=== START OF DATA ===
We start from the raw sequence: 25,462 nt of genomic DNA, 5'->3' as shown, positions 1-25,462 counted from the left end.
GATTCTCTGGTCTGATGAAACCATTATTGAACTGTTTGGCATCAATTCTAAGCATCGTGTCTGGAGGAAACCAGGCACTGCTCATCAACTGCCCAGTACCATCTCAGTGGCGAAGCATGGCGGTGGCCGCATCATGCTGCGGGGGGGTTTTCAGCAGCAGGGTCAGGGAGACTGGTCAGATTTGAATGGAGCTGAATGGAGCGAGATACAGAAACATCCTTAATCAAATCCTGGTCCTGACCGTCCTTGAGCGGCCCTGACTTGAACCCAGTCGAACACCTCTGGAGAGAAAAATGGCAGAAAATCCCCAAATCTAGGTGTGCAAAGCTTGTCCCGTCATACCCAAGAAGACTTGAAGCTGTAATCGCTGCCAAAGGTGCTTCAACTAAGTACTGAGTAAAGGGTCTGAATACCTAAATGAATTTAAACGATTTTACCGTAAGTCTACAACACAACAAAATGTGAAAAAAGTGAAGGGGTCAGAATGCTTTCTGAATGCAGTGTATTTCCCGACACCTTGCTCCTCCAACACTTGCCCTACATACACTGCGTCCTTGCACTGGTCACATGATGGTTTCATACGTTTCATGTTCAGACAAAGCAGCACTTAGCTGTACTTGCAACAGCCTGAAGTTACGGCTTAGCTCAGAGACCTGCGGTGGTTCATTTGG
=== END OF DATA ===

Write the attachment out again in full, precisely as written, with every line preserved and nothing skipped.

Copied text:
We start from the raw sequence: 25,462 nt of genomic DNA, 5'->3' as shown, positions 1-25,462 counted from the left end.
GATTCTCTGGTCTGATGAAACCATTATTGAACTGTTTGGCATCAATTCTAAGCATCGTGTCTGGAGGAAACCAGGCACTGCTCATCAACTGCCCAGTACCATCTCAGTGGCGAAGCATGGCGGTGGCCGCATCATGCTGCGGGGGGGTTTTCAGCAGCAGGGTCAGGGAGACTGGTCAGATTTGAATGGAGCTGAATGGAGCGAGATACAGAAACATCCTTAATCAAATCCTGGTCCTGACCGTCCTTGAGCGGCCCTGACTTGAACCCAGTCGAACACCTCTGGAGAGAAAAATGGCAGAAAATCCCCAAATCTAGGTGTGCAAAGCTTGTCCCGTCATACCCAAGAAGACTTGAAGCTGTAATCGCTGCCAAAGGTGCTTCAACTAAGTACTGAGTAAAGGGTCTGAATACCTAAATGAATTTAAACGATTTTACCGTAAGTCTACAACACAACAAAATGTGAAAAAAGTGAAGGGGTCAGAATGCTTTCTGAATGCAGTGTATTTCCCGACACCTTGCTCCTCCAACACTTGCCCTACATACACTGCGTCCTTGCACTGGTCACATGATGGTTTCATACGTTTCATGTTCAGACAAAGCAGCACTTAGCTGTACTTGCAACAGCCTGAAGTTACGGCTTAGCTCAGAGACCTGCGGTGGTTCATTTGG